Spooky season is here, so what better time to shoot some Halloween photography! And we've got a real treat – and, indeed, a few tricks – in store, as a professional photographer and a professor of paranormal beliefs are here to inspire you to shoot scary snaps based on historical haunted photographs!
Canon ambassador Eberhard Schuy has taken some cues from actual paranormal pictures throughout history to take some high concept Halloween photography. And Professor Chris French, an expert in the psychology of paranormal beliefs at Goldsmiths University London, gives some context to the hotly debated authenticity of such images.
Here Schuy has chosen to produce a shot inspired by floating apparitions appearing behind unsuspecting individuals, which is typical of haunted images such as these two historical examples below. Are they truly paranormal pictures, though?
“Despite much criticism and numerous exposures of deliberate fraud, spirit photography had strong support from many people early on," says Professor French.
"The image here of an ethereal woman’s face floating above the two sitters, taken around 1920, is almost certainly a deliberate fake, probably by proven hoaxer William Hope. Close inspection of the photo of Ellen Nammell reveals that this is almost certainly another example of double exposure, possibly unintentional.”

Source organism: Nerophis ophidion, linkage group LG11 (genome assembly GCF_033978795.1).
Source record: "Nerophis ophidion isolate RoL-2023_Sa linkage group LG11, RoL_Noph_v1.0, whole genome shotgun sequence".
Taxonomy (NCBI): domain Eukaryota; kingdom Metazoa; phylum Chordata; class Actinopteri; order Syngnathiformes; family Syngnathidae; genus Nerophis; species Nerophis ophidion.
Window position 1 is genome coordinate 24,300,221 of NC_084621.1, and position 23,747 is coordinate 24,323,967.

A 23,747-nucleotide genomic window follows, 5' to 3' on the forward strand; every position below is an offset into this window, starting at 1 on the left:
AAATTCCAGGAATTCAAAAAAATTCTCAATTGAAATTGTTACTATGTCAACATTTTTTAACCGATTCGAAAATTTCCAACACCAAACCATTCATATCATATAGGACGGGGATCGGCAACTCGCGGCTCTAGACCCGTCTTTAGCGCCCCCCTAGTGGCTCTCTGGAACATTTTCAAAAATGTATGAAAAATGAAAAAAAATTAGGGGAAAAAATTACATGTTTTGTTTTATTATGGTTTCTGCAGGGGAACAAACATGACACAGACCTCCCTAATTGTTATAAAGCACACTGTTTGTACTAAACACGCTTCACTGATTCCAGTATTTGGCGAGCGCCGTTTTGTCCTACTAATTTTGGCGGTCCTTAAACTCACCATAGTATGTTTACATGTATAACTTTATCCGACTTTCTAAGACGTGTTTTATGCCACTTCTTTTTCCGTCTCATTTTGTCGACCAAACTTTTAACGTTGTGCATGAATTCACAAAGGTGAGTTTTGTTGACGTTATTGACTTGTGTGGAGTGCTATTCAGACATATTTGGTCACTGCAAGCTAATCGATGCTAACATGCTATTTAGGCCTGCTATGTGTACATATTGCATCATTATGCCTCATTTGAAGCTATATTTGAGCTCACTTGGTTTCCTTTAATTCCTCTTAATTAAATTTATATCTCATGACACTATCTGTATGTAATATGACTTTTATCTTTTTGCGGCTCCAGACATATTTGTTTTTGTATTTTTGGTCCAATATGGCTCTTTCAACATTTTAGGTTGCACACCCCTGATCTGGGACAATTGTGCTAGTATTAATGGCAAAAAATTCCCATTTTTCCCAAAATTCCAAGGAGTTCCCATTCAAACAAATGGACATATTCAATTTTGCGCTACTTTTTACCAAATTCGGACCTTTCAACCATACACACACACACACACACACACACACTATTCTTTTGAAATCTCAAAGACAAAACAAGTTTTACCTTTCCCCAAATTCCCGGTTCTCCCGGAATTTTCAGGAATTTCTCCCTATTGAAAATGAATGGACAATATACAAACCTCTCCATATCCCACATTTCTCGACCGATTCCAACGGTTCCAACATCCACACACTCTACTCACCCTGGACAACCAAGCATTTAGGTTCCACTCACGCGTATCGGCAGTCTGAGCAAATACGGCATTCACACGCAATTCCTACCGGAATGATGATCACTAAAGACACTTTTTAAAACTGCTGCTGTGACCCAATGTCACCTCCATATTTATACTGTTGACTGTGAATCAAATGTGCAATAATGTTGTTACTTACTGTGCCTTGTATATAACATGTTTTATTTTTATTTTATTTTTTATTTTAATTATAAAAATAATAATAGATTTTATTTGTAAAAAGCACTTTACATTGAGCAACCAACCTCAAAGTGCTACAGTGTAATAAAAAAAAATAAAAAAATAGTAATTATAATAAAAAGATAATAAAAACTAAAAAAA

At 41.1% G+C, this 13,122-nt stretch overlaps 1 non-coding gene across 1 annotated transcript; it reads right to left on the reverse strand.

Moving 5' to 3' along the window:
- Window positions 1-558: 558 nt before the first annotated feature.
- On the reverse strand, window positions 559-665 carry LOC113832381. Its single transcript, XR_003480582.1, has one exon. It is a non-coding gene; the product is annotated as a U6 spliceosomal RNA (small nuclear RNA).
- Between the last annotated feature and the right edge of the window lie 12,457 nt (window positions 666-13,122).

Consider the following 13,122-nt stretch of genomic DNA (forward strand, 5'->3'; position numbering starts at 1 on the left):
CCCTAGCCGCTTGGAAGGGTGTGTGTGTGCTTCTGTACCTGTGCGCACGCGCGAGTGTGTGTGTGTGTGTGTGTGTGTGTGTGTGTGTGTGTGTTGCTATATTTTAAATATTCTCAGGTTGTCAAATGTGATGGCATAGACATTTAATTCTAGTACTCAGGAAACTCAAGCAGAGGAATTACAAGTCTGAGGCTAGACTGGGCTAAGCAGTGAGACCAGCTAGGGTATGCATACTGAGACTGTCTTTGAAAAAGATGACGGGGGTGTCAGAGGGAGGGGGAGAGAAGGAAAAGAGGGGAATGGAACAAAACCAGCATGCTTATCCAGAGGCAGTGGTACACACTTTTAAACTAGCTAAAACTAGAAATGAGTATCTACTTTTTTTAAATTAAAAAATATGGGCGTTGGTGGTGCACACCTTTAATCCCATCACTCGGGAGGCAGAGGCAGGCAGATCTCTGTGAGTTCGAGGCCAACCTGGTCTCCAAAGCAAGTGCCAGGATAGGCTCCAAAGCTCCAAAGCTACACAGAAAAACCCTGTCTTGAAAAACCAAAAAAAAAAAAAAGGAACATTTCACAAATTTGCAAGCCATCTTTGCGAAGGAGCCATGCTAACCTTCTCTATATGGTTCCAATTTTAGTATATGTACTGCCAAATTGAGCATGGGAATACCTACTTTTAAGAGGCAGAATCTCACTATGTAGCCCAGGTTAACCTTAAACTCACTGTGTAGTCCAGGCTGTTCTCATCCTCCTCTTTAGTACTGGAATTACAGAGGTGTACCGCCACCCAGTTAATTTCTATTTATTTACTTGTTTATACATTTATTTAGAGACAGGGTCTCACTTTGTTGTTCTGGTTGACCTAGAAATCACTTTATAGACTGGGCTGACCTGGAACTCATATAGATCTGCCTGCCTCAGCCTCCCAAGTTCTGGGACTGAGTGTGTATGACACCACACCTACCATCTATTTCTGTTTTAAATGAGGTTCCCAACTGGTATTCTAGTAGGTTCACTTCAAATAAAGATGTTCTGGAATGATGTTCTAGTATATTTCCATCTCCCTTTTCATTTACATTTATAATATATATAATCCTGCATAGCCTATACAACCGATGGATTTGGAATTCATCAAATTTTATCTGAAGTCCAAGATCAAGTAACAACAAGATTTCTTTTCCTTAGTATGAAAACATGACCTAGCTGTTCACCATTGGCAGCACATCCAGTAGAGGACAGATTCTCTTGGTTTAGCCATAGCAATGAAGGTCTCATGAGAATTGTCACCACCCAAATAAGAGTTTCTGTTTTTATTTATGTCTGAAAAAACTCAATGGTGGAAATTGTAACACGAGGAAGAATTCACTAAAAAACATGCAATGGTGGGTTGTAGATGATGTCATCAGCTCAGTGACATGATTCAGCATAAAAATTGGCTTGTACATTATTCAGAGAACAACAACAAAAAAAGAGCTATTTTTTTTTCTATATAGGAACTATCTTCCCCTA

Schuy has put his own spin on the phantom figure concept with his shot, 'Dancing Girl' (below). Shot on the Canon EOS 5D Mark IV using the all-purpose Canon EF 24-105mm f/4L IS USM zoom lens, he used a method that doesn't involve taking multiple exposures.
The trick to this treat is a pane of glass the size of a postcard – you can try taking the glass from a picture frame, as it should be just the right size. Along with a subject to photograph, and a torch or candle, you've got everything you need. Just follow these simple steps:
1) Hold the pane of glass rotated to the right or left, at an angle of about 45 degrees, directly in front of the camera lens.
2) Position your subject next to the camera in the direction that the glass is tilted towards.
3) The subject will be reflected in the pane of glass and appear to 'float' transparently in front of the rest of the background.
4) For an even more striking effect, have the subject shine a light on themselves, or maybe even hold a burning candle in their hand.
5) Capture the picture with your digital camera, trying different variations of the model and glass position to create the desired effect.
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